This is the one time I won’t write an article about metal on this site. Cherish it.
In a mass display of (what I like to refer to as) “the Amy Winehouse Effect”, the internet is collectively pretending they were huge fans of the life and career of Soundgarden/Audioslave front-man Chris Cornell.
And with such deep, thought-provoking songs as “Spoonman”, which I assume is about a man who uses spoons as a musical instrument, how could you not like them?
I’m guessing the number of people who called their favorite radio station and requested their favorite song featuring the late front-man yesterday (while he was still alive) numbers in the high 10’s. Nay, the low 20’s.
Not that this stopped every goddamn clear-channel radio station from playing the same fucking 4 songs featuring this guy 20-some-odd times per day.
And that was while he was alive.
In fact, the only people not pretending their mourning the loss of this singer are the DJ’s for the aforementioned rock stations (who tout their “modern rock” format while never seemingly to play anything written after 2005). That guy is indirectly responsible for approximately 20% of their fucking paychecks over the past 20 years (assuming they get paid to play his songs, which they did/do), so I can see them genuinely being a bit sad.
To these DJ’s I say, “Don’t worry guys, you’re already overplaying his music. You don’t have to change a fucking thing.”
Seriously though, if everyone was as big of a Chris Cornell fan as they’re pretending to be today – his solo album wouldn’t have fucking flopped.
On the bright side, people who were bashing Cornell in 2008 are free to pretend they liked him and are going to miss him.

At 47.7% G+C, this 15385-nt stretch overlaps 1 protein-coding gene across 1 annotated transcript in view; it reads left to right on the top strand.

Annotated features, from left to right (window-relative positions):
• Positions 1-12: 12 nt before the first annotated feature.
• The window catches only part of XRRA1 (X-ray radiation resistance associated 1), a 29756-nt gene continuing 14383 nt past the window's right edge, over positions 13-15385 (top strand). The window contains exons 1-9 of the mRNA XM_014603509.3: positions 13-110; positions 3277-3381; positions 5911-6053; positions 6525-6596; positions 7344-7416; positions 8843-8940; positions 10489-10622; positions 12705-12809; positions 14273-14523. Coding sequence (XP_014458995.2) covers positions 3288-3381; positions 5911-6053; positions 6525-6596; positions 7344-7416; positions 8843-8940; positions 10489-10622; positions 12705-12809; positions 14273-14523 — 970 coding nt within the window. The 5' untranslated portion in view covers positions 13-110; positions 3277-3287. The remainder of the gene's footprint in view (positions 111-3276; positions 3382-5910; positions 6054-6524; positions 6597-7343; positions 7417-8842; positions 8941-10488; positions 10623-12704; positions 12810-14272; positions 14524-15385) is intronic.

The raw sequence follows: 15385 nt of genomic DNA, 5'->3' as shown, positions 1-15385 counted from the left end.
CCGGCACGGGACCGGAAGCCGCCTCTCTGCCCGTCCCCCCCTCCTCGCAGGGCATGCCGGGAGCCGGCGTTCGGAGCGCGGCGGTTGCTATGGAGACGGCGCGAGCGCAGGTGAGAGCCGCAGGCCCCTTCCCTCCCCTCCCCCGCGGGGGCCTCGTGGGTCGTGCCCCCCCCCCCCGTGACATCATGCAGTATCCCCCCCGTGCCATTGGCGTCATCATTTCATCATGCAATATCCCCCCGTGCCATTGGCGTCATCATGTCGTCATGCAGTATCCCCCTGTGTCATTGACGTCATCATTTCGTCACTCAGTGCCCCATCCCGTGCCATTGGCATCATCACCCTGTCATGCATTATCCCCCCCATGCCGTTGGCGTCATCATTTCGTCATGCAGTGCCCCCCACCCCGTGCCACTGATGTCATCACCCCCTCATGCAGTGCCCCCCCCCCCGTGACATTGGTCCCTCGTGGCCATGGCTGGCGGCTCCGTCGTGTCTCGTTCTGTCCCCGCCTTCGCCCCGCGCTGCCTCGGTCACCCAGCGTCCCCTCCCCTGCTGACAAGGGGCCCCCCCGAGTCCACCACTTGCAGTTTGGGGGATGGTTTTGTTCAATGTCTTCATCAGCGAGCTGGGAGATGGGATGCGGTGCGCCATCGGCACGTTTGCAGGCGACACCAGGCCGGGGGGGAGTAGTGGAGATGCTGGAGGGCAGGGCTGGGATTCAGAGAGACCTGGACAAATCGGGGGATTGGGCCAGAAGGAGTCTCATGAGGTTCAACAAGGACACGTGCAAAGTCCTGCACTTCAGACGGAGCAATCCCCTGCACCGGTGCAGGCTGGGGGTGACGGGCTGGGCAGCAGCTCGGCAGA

Perhaps I have an over-inflated sense of dislike for this man’s career.
Partially because Chris Cornell + Rage Against the Machine = Sadness. Partially because, like all grunge, he is partially responsible for the rise of Nickelback. Partially because he was a large part of the movement that made mediocre apathy “cool”. In large part because I think he was completely overrated.
He wasn’t that talented – he surrounded himself with talented people and made a career out of that and his charisma.
And if you were a real fan of his, you shouldn’t be that surprised he committed suicide. For fucks sake, he’s been singing about depression for like 30 years.
I take no joy in his passing – anytime a human being takes their own life, it’s a sad event. Cornell’s death is no different.
Equally as sad, however, is the strange cult-like movement of people who then immortalize said person, because in so doing they turn that person into something they weren’t before.
Cornell was a flawed human being, born with a slightly better than average set of pipes. The stars aligned for him and he happened to write song lyrics about being depressed at exactly the right time in history.
This combined with the aforementioned tendency to surround himself with talent turned him into a shooting star in the musical landscape.